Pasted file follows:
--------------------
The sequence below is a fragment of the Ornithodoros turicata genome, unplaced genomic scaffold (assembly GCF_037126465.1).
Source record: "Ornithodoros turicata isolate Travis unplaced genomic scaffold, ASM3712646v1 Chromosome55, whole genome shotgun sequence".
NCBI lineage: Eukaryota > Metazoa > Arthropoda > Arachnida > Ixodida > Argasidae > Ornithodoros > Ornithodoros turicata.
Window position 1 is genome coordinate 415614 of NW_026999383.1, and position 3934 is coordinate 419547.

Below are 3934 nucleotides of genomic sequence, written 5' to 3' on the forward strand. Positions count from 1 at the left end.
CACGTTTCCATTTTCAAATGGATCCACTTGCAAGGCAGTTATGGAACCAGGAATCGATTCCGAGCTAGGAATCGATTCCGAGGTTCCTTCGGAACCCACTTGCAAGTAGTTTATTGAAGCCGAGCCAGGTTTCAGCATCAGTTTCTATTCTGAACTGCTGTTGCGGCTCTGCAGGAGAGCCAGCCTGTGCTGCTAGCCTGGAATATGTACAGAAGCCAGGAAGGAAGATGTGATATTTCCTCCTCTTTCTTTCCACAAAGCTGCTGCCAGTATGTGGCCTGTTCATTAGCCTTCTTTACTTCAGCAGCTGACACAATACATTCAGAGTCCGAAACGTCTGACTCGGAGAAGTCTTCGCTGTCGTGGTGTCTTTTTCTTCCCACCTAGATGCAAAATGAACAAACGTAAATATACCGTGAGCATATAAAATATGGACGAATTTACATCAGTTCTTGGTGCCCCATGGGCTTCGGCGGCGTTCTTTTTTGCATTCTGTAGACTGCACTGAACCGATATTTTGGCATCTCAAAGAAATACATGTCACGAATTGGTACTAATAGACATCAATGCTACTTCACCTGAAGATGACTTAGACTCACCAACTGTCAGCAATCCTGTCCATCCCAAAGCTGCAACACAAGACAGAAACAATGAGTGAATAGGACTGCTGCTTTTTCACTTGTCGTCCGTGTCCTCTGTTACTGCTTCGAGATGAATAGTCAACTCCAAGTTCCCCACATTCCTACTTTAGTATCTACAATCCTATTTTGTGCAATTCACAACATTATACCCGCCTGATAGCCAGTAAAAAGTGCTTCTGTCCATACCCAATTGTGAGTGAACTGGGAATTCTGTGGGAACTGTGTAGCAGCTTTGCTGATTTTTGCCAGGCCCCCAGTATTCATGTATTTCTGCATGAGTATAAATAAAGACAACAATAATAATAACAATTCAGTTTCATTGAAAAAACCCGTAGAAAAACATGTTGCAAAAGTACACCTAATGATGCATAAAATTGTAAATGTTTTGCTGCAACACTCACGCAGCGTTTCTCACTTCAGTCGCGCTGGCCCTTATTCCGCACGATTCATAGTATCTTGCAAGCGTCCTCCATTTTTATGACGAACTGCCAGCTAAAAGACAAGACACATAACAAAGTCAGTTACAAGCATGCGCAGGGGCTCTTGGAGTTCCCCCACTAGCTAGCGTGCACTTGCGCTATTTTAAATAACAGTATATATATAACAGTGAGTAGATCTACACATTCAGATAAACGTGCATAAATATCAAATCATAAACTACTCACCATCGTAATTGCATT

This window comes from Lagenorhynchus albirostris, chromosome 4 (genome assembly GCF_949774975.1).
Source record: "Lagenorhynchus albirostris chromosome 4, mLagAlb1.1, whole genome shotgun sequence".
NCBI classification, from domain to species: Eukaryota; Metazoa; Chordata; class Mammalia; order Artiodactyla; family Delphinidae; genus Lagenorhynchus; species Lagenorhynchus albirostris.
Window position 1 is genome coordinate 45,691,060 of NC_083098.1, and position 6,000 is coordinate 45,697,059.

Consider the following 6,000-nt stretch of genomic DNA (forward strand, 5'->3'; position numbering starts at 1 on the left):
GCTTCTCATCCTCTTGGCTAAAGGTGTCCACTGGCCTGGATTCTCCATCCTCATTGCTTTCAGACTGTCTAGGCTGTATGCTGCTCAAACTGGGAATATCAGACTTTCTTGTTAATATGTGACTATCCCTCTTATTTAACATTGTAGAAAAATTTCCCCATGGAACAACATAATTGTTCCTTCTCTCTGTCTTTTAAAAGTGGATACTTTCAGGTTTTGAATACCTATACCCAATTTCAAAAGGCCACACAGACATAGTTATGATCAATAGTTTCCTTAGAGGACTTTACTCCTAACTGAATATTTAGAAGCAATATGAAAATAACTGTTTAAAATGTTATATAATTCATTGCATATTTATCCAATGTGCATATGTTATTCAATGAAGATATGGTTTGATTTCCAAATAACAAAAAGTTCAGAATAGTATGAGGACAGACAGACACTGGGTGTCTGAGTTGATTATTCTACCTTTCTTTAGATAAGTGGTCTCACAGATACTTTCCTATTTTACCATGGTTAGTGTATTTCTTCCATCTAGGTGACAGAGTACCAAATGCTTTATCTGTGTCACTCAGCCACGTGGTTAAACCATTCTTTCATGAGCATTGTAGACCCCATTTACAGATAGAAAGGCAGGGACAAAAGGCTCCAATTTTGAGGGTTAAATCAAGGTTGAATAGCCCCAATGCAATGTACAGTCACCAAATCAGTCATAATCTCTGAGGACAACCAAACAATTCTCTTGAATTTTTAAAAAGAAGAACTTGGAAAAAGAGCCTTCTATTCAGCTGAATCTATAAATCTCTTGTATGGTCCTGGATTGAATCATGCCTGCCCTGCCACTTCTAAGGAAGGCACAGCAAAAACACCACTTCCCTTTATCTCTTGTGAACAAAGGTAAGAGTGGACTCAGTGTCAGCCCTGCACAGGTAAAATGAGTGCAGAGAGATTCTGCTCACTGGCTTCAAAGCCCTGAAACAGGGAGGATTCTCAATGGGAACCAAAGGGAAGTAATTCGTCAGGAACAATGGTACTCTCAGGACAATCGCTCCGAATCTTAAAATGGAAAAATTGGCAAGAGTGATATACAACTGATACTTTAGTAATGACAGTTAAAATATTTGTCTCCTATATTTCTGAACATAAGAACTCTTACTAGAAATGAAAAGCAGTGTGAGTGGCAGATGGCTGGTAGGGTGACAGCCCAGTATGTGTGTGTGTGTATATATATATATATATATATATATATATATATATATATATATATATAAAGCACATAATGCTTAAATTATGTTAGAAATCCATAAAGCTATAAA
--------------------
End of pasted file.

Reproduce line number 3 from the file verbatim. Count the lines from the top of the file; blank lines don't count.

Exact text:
NCBI lineage: Eukaryota > Metazoa > Arthropoda > Arachnida > Ixodida > Argasidae > Ornithodoros > Ornithodoros turicata.